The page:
Q] There’s a segment of writers and fans who don’t care about maps in fantasy books. As a cartophile, I think that’s plain bonkers. In your opinion, why are maps important?

SC: I’d say it is subjective and it depends on the story. Not every journey needs a map, even in the fantasy world. Though I always love to see one! I have read, and written, plenty of stories that involve multiple locations and traveling, and a map gives a visual representation of that from the author’s eye. Even if the reader doesn’t memorize every single location, glancing at the map will give them a general idea of where they are.

Q] Is there a particular book or author that you would love to design a map for?

SC: This is a great question, though this list could go on and on! My impulsive answer: it would be so cool to make a map, somehow, of V.E. Scwhab’s SHADES OF MAGIC series, and the different dimensions of London. Or even just Red London with alternate street names and locations.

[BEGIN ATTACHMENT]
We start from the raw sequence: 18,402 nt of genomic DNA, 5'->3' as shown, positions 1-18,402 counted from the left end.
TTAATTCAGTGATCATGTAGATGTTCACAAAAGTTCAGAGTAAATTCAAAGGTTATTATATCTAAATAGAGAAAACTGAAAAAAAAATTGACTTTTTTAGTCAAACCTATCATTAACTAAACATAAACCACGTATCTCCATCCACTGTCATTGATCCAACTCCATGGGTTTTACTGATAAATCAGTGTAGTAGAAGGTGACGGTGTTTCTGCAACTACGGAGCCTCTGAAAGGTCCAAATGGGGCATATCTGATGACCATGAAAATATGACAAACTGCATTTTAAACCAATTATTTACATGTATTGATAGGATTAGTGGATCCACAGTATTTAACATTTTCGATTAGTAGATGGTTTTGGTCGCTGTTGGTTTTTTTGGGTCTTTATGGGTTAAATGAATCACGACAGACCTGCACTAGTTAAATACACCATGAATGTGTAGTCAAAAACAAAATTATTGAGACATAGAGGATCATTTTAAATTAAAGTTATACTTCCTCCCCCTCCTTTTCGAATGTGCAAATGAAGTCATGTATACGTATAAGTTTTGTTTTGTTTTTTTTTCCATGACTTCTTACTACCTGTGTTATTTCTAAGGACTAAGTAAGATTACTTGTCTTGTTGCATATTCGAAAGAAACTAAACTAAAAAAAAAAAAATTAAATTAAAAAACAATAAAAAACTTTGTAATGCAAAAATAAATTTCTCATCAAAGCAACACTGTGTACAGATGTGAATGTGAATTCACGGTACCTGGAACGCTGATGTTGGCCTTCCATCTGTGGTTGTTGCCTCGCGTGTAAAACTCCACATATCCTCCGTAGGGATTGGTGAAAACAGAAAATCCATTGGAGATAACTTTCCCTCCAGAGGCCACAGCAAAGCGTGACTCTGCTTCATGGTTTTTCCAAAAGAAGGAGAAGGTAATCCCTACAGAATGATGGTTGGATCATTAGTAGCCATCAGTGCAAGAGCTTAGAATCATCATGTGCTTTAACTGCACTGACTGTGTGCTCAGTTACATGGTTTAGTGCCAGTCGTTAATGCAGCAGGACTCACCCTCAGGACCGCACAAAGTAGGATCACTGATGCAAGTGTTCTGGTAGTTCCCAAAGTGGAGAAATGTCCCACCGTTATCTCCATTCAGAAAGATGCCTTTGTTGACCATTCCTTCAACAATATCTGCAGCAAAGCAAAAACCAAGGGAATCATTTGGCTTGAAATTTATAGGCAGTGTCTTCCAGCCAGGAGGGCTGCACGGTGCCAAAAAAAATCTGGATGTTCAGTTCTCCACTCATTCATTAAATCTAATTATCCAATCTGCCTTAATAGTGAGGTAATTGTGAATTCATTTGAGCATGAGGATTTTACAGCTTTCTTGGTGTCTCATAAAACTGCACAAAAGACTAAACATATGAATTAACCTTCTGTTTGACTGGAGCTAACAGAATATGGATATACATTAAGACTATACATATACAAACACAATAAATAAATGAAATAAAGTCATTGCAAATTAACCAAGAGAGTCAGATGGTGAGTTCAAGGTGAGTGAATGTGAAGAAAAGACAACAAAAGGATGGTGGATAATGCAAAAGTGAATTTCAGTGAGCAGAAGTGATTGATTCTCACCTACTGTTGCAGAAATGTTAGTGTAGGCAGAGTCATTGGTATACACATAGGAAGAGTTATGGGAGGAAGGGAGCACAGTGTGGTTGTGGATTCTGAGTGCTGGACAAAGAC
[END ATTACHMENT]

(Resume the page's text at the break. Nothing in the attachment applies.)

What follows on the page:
(Lantha map for Soraya's Captain Of Fortune)

Q] Out of all the maps you have designed, which one(s) is/are your favorite and why?

SC: The ‘Who’s your favorite child?’ question. Haha, let’s see… My mind tends to change from time to time, but I think I always go back to my map of Lantha for CAPTAIN OF FORTUNE. Even though certain aspects of it are becoming outdated and I see areas where I could go back and improve on my own drawing, I love the layout of the land, the shapes, all the little islands off the coast, the intricate border. All of it holds a special place in my heart.

Q] You are also a writer (The Cursed Ashtian, Captain of Fortune & a couple of short stories). Can you tell us more about them as well as what sort of stories you like to write?